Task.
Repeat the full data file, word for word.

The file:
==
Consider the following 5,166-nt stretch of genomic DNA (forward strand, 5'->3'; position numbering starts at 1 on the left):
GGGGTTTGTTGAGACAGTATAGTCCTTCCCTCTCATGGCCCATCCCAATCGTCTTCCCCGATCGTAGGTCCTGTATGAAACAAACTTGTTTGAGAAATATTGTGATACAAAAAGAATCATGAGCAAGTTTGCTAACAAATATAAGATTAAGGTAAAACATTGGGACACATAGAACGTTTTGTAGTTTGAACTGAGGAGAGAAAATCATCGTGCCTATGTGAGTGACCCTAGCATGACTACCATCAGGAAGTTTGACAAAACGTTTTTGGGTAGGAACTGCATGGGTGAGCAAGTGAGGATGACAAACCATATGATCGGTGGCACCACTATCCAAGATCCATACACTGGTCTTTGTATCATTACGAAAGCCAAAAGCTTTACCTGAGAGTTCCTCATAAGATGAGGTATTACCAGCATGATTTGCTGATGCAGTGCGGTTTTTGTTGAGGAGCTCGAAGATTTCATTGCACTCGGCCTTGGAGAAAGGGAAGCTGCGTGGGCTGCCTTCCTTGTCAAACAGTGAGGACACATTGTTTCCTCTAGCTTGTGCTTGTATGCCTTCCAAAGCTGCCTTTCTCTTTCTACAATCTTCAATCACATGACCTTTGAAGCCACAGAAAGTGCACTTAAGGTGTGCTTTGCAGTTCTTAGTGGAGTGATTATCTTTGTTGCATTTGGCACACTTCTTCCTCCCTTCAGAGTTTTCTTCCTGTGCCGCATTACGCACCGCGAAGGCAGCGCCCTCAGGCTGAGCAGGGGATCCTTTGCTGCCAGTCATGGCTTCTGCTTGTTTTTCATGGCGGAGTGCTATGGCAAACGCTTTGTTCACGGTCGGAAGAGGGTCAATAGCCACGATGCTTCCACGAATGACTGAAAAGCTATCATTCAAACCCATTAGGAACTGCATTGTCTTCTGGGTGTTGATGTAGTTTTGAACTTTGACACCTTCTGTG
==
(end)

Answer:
Consider the following 5,166-nt stretch of genomic DNA (forward strand, 5'->3'; position numbering starts at 1 on the left):
GGGGTTTGTTGAGACAGTATAGTCCTTCCCTCTCATGGCCCATCCCAATCGTCTTCCCCGATCGTAGGTCCTGTATGAAACAAACTTGTTTGAGAAATATTGTGATACAAAAAGAATCATGAGCAAGTTTGCTAACAAATATAAGATTAAGGTAAAACATTGGGACACATAGAACGTTTTGTAGTTTGAACTGAGGAGAGAAAATCATCGTGCCTATGTGAGTGACCCTAGCATGACTACCATCAGGAAGTTTGACAAAACGTTTTTGGGTAGGAACTGCATGGGTGAGCAAGTGAGGATGACAAACCATATGATCGGTGGCACCACTATCCAAGATCCATACACTGGTCTTTGTATCATTACGAAAGCCAAAAGCTTTACCTGAGAGTTCCTCATAAGATGAGGTATTACCAGCATGATTTGCTGATGCAGTGCGGTTTTTGTTGAGGAGCTCGAAGATTTCATTGCACTCGGCCTTGGAGAAAGGGAAGCTGCGTGGGCTGCCTTCCTTGTCAAACAGTGAGGACACATTGTTTCCTCTAGCTTGTGCTTGTATGCCTTCCAAAGCTGCCTTTCTCTTTCTACAATCTTCAATCACATGACCTTTGAAGCCACAGAAAGTGCACTTAAGGTGTGCTTTGCAGTTCTTAGTGGAGTGATTATCTTTGTTGCATTTGGCACACTTCTTCCTCCCTTCAGAGTTTTCTTCCTGTGCCGCATTACGCACCGCGAAGGCAGCGCCCTCAGGCTGAGCAGGGGATCCTTTGCTGCCAGTCATGGCTTCTGCTTGTTTTTCATGGCGGAGTGCTATGGCAAACGCTTTGTTCACGGTCGGAAGAGGGTCAATAGCCACGATGCTTCCACGAATGACTGAAAAGCTATCATTCAAACCCATTAGGAACTGCATTGTCTTCTGGGTGTTGATGTAGTTTTGAACTTTGACACCTTCTGTG